'Parallel Computing for Everybody'
Colorado State University’s Information Science and Technology Center (ISTeC) presents two lectures by David Padua, Ph.D., Donald Biggar Willett Professor of Computer Science, University of Illinois at Urbana-Champaign.
Both lectures are open to the public.
The first event is a ISTeC Distinguished Lecture in conjunction with the Electrical and Computer Engineering Department and Computer Science Department Seminar Series.
'Parallel Computing for Everybody'
Parallelism permeates computing. From processor components to the cloud, it is and has always been one of the main computer design paradigms. Understanding parallelism is necessary to understand computing and its possible evolution. This is especially true in our times, the beginning of the era of parallelism, when performance gains are for the foreseeable future likely to be driven by parallelism.
In this talk, I will present an overview of parallel computing and discuss some of the challenges and unanswered questions in this area. An important such question is which applications will drive future developments in hardware and software. Not all classes of applications benefit from parallelism.
A second question, of great interest for computational scientists, is what tools and languages will be used to program parallel machines. Today, compilers and other tools provide limited support, programming notations are still evolving, and there is no universally accepted solution to the notation problem. For computer scientists, a main concern is how to design future parallel machines for programmability, reliability, and performance, including execution time and energy consumption.
The second event is an Electrical and Computer Engineering Department Seminar sponsored by ISTeC.
'Autotuning for High Performance'
Program optimization is complex and laborious. And the growing complexity of machines and software has made this task even more difficult with time. Although one of the goals of compilers is program optimization, programmers must choose algorithms and data structures that the compiler typically does not change.
Autotuning is a program optimization methodology that can be used to implement program synthesizers. At installation time, autotuners explore the space of possible versions of a computation by varying implementation parameters and, in some cases, algorithms and data structures. Each version is evaluated to select the best performing for deployment. This selection can lead to a single version when performance does not depend on the input data or to tables that can be used at run time for version selection based on the characteristics of the input data.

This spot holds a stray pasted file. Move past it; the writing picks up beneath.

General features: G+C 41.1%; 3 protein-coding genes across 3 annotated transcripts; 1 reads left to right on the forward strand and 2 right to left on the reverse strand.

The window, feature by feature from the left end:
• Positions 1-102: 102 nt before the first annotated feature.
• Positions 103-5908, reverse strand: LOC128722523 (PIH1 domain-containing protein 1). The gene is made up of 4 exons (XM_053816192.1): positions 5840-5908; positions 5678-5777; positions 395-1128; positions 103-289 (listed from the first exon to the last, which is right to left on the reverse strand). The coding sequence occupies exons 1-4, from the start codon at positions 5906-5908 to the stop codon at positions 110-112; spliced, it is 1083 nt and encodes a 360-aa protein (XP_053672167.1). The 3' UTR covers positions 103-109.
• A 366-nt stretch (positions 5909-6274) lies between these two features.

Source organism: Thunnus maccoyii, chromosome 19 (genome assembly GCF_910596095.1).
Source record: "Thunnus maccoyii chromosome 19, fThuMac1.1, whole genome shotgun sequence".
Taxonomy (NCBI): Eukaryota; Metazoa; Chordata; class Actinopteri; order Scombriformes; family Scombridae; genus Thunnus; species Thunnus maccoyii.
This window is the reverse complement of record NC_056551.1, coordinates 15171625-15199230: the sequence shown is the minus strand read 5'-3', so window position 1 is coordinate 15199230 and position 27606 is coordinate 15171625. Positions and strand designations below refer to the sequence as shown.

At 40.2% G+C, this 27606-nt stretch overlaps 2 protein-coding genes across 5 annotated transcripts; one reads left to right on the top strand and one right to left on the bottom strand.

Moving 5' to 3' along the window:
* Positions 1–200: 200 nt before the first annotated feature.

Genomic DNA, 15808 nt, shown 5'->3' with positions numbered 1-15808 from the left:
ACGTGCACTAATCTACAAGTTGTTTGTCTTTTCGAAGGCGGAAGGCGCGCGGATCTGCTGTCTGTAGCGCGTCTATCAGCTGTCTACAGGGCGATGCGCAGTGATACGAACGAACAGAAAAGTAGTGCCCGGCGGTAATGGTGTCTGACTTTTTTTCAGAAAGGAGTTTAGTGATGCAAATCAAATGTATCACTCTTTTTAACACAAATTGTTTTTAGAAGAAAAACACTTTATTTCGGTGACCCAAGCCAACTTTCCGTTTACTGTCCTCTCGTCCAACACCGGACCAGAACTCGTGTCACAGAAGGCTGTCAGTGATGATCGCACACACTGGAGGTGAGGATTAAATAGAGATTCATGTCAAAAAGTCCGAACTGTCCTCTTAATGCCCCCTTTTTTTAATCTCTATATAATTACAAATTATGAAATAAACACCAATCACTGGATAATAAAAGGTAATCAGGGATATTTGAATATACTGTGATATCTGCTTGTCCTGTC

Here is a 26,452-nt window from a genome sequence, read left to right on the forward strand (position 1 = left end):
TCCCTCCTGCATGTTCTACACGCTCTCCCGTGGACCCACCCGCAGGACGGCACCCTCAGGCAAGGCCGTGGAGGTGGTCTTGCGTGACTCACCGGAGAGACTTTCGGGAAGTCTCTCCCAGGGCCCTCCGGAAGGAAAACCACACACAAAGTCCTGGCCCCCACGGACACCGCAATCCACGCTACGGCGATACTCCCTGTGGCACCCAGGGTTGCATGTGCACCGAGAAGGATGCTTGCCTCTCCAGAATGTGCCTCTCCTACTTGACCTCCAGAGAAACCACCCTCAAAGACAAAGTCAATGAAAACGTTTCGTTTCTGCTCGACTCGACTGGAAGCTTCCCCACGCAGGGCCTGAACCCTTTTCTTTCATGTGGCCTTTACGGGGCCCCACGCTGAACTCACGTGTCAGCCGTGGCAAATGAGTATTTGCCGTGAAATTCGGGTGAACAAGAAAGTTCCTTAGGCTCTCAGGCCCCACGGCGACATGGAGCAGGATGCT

The end result are systems that significantly reduce the cost of program tuning for each new platform and produce codes that are competitive and in some cases better than manually-developed libraries. In this talk, I will discuss current and past work in autotuning at Illinois and present what I consider the most important challenges still to be addressed in this promising area of research.
David Padua is the Donald Biggar Willet Professor of engineering at the University of Illinois at Urbana-Champaign, where he has been a faculty member since 1985. At Illinois, he has been Associate Director of the Center for Supercomputing Research and Development, a member of the Center for Simulation of Advanced Rockets’ Science Steering Committee, and chair of the College of Engineering Faculty Advisory Committee.
He has served as a program committee member, program chair, or general chair for more than 60 conferences and workshops. He served on the editorial board of the IEEE Transactions of Parallel and Distributed Systems and the ACM Transactions on Programming Languages and Systems (TOPLAS). He was editor-in-chief of the International Journal of Parallel Programming (IJPP) and Steering Committee Chair of ACM SIGPLAN's Principles and Practice of Parallel Programming.
He is member of the editorial boards of the Journal of Parallel and Distributed Computing and IJPP, and Editor in Chief of the Encyclopedia of Parallel Computing (Springer-Verlag). His areas of interest include compilers, programming tools, machine organization, and parallel computing. He is a fellow of the IEEE and the ACM.
Would you like to meet the speaker?
To arrange a meeting with the speaker, please contact MaryAnn Stroub at email@example.com or (970) 491-2708.
ISTeC (Information Science and Technology Center) is a university-wide organization for promoting, facilitating, and enhancing CSU’s research, education, and outreach activities pertaining to the design and innovative application of computer, communication, and information systems. For more information please see ISTeC.ColoState.edu.
Event Contact: MaryAnn Stroub can be reached at (970) 491-2708
Sponsored by the Information Science and Technology Center (ISTeC).
|Calendar Name:||All University Events Calendar|
|Start Time:||10:30 AM|
|End Time:||12:00 PM|
|Event Begins On:||Monday, November 28, 2011|
|Event Ends On:||Monday, November 28, 2011|
|Submitter's Name:||MaryAnn Stroub|